This is the third year that the Greenwich club received awards for its work. As a result, the Boys & Girls Clubs of America awarded the Greenwich club with $2,500 for the first place finish and $1,500 for the second place.
“Our club members prioritize contributing to our community in meaningful ways,” club CEO Cristina Vittoria said. “We are thrilled that their dedication and commitment to service projects like these have been recognized at the national level.”
The first-place award came for the “Lights, Camera, Fashion” event that took place in February. The fashion show and dance was put together by the Greenwich Torch Club to benefit Abilis Inc., a nonprofit that works with people of all ages with developmental disabilities.
The Torch Club teamed with the Boys & Girls Club’s Keystone Club, which is for youth ages 14 to 18, to run the event.
“Our Torch Club members chose this project with Abilis and Keystone because it was one way for our members to celebrate and emphasize diversity,” said Camryn Ferrara, Torch Club adviser. “Our torch club members contacted local retail stores seeking clothing donations for the fashion show, which provided enough outfits to accommodate 21 models. … We also had other agencies within the community supply food to all those in attendance.”
The second place award went to the Junior Cardinals Torch Club for its “Salute To Our Troops” project. The kids put together three events, a “battle of the heroes,” a family game night and a bake sale. With the proceeds, they sent special items to members of the U.S. armed forces during the holiday season.
“These events brought together the Greenwich community as well as our Boys & Girls Club members and their families,” said Ashley Culver, Torch Club adviser. “Our project raised money to create holiday care packages that we sent to club alumni who currently serve in the military and troops within their unit who are serving our country.”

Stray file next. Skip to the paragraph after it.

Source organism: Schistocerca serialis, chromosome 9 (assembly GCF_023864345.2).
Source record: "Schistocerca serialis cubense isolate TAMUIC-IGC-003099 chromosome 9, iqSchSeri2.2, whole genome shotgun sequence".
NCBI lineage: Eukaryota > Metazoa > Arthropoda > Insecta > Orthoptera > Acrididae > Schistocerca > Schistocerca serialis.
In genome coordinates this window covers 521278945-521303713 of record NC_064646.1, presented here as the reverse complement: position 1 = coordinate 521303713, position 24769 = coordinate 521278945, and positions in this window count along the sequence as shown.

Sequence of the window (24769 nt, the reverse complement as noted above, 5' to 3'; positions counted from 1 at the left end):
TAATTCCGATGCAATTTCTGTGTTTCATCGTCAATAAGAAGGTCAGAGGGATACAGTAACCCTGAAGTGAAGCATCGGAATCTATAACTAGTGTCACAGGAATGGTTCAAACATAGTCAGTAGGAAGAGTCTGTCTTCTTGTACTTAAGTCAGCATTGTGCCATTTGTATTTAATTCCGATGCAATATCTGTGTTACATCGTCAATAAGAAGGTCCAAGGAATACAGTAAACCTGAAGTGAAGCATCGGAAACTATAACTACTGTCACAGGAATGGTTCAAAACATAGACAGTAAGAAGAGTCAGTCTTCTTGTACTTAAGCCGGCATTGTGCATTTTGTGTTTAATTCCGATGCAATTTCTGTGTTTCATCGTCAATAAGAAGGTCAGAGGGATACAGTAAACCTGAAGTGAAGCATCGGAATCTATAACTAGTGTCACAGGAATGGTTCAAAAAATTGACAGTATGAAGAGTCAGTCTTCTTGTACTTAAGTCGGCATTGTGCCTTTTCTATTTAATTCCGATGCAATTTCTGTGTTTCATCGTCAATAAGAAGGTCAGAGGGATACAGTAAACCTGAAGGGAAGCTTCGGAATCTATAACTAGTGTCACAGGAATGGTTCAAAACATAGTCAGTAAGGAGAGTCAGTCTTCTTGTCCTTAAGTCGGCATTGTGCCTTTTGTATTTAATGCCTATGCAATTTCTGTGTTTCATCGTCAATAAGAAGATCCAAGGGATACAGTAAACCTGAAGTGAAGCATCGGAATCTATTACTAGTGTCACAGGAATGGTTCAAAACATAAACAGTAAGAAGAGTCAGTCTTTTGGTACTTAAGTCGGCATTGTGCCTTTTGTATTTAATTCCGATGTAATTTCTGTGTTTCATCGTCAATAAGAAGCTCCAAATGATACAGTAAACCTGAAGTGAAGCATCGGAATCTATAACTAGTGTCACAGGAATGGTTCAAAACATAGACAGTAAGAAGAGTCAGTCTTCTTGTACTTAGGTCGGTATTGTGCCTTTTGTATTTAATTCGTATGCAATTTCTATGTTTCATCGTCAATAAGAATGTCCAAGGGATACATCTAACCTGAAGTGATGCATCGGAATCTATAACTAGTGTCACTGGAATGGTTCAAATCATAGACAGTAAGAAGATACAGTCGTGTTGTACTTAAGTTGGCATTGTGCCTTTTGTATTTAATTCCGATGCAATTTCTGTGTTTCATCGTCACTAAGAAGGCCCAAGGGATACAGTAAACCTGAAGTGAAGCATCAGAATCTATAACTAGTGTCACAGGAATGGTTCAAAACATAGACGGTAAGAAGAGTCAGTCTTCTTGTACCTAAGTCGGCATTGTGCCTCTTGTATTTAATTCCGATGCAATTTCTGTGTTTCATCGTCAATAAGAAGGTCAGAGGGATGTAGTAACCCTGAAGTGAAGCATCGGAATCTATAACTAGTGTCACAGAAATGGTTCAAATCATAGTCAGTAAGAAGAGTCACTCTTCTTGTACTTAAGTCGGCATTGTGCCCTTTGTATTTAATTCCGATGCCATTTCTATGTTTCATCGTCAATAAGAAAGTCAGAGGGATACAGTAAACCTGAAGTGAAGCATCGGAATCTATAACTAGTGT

Torch Club is designed as a character and leadership program, but club officials say it is so much more. “Torch Club is a ‘club within the club,’ helping to meet the character-development needs of younger adolescents at a critical stage in their life,” the club said.
As the season turns to fall, that means it’s time for the birds to begin flying south for winter. And the Greenwich Audubon Center is the place for bird-watching as the fall raptor migration season gets underway.
“This is an amazing time of year to enjoy the outdoors, as thousands of hawks flying overhead become a common sight in Connecticut,” Greenwich Audubon Center said in a statement. “Audubon Connecticut’s bird experts are already watching the skies, and have so far sighted bald eagles, broad-winged hawks, and American kestrels among their observations.”
Thousands of raptors headed to their winter homes take a route that goes right over Greenwich. For online viewing, Connecticut Audubon has set up a “Hawk Watch” landing page online at ct.audubon.org/hawkwatch with a photo display of common raptors in the state at https://nationalaudubon.box.com/s/lr2r4ss0xkem5m2tsdk2sqg9ebzelhax.
The Quaker Ridge Hawk Watch at Greenwich Audubon Center is the only handicapped accessible bird-watching site in the region and has an expert hawk counter on hand weekdays until early October for the peak of migration. Visitors must wear masks and practice social distancing. Greenwich Audubon is located at 613 Riversville Road.
From Sept. 28 to Oct. 4, there will be a week of online programming for Hawk Watch hosted by Greenwich Audubon in partnership with hawk experts around the globe. For more details, visit Greenwich.audubon.org.